The next stage is that the anchored RNAP then reels in the DNA—scrunching (figure 1).10 This unwinds the double strand so the messenger RNA copy can be formed off one of them. Also, the unwinding stores energy, just like winding the rubber band of a rubber-band-powered airplane. And just like the toy plane, this energy is eventually released, with the machine then breaking free of its starting point and shooting forward. This also rewinds the unwound DNA (‘unscrunching’) which escapes from the back of the machine.

Ebright states that this research should also enable them to develop antibacterial agents that target the bacterial version of this machine.4

Evolutionary conundrum

This discovery provides yet more support for Popper’s bafflement. The instructions to build RNAP are themselves encoded in the DNA. But the DNA could not be transcribed into the mRNA without the elaborate machinery of RNAP. And this is also an example of irreducible complexity because it would not be able to perform its function unless every feature was working fully. There would be no use being able to dock onto the right spot of the gene and getting stuck there, or unwinding the DNA without being able to wind it back.

Furthermore, RNAP uses ATP as an energy source to achieve its feats. And ATP is made by another nano-machine, the ATPase complex, which is a rotary motor.1 This is also coded on the cell’s DNA.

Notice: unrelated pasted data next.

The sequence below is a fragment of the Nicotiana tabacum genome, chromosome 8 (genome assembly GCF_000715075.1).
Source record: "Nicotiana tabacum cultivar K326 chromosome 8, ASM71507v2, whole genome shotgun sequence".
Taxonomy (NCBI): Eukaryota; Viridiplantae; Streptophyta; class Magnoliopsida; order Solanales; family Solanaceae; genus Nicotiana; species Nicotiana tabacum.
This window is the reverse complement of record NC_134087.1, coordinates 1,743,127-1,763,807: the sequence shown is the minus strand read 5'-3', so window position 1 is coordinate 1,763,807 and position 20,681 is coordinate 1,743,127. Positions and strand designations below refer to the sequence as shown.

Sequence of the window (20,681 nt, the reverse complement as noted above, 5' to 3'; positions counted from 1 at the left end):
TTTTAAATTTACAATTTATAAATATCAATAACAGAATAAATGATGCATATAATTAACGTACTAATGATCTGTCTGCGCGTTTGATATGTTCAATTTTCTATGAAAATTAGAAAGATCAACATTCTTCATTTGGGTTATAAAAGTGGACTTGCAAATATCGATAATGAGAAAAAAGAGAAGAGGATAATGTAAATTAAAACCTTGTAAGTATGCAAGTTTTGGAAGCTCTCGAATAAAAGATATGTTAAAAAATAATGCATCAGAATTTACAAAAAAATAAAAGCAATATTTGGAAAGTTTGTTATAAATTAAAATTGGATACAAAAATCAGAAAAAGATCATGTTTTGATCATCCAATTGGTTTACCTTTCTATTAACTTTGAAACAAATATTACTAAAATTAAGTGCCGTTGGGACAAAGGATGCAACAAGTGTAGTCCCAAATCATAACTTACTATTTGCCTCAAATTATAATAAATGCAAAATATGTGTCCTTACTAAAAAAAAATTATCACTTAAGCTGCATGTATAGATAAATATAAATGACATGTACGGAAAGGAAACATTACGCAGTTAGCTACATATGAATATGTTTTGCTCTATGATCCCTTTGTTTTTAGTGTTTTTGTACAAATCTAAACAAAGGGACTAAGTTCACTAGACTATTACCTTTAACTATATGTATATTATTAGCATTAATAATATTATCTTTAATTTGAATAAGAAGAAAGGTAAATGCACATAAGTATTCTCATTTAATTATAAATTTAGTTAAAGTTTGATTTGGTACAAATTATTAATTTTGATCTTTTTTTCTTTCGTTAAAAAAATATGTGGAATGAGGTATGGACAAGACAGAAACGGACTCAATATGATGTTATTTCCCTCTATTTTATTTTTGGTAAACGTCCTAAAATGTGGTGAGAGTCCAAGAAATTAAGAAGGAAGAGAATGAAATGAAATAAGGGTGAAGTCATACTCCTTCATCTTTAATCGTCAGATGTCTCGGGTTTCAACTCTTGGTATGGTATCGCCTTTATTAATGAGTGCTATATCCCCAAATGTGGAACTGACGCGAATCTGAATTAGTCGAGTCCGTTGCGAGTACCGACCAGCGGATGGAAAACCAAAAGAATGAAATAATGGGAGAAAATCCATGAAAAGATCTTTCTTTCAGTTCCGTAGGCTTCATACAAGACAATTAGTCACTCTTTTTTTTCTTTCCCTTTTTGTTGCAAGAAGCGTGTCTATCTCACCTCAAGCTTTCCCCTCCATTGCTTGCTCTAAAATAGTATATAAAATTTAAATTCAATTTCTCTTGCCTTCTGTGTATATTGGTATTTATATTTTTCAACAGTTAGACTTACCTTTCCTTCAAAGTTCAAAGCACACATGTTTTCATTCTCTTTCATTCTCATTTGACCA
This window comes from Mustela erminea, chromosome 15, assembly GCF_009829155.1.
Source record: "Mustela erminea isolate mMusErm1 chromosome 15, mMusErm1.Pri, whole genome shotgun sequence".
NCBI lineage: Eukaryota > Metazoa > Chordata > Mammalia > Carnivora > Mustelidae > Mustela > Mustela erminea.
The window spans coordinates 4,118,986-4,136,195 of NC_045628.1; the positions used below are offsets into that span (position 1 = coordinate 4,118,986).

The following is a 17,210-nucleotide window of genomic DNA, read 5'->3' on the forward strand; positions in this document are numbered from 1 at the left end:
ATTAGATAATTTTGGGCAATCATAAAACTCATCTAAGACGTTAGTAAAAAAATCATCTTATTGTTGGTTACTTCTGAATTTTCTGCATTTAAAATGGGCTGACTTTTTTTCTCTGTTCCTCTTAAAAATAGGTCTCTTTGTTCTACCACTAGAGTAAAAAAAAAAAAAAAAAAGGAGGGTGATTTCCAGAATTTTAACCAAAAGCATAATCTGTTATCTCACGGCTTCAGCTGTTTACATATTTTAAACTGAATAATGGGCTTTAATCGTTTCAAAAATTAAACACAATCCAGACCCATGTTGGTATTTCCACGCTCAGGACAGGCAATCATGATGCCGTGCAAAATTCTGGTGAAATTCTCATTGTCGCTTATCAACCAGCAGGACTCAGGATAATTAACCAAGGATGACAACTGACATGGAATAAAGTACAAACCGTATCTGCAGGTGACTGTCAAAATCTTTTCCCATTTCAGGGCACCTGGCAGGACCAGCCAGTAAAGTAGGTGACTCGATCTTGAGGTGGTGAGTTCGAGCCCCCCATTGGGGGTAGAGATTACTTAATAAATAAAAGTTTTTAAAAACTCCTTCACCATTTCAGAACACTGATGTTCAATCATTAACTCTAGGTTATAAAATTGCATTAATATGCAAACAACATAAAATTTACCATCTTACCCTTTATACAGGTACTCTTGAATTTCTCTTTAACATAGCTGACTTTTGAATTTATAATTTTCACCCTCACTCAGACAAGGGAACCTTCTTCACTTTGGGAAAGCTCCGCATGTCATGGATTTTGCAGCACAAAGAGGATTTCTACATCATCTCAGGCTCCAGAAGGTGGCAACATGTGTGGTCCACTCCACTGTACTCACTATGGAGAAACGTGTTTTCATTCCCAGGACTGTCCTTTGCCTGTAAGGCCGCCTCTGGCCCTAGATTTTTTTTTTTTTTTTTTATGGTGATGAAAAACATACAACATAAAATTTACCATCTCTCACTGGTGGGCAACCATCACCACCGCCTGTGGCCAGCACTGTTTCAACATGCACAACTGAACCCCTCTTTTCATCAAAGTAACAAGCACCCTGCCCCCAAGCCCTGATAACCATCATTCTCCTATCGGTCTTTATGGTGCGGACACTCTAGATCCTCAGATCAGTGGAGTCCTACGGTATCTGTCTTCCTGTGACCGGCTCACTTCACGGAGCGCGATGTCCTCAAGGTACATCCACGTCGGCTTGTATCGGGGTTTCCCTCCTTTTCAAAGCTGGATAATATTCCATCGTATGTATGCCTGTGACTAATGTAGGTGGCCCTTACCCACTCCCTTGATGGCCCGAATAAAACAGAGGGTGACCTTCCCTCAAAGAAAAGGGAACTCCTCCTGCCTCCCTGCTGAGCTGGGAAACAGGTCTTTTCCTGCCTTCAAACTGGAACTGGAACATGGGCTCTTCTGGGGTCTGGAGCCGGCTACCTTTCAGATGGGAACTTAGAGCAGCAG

Natural selection is no answer, because this means differential reproduction, i.e. fully formed self-reproducing entities that can pass on the information that codes for their features. But until RNAP is fully formed, the coding would not work at all, being unable to get past first base (pun intended). Thus Darwinian evolution could not even have got off the starting block.

Posted on homepage: 16 October 2008


  1. Sarfati, J., Design in living organisms (motors), Journal of Creation 12(1):3–5, 1998, <creation.com/motor>. Return to text.
  2. Sarfati, J., DNA: marvellous messages or mostly mess? Creation 25(2):26–31, 2003; <creation.com/message>. Return to text.
  3. Popper, K.R., ‘Scientific reduction and the essential incompleteness of all science’; in Ayala, F. and Dobzhansky, T., (Eds.)., Studies in the Philosophy of Biology, University of California Press, Berkeley, p. 270, 1974. We now know that there are many more than 50 ‘macromolecular components’ necessary. Return to text.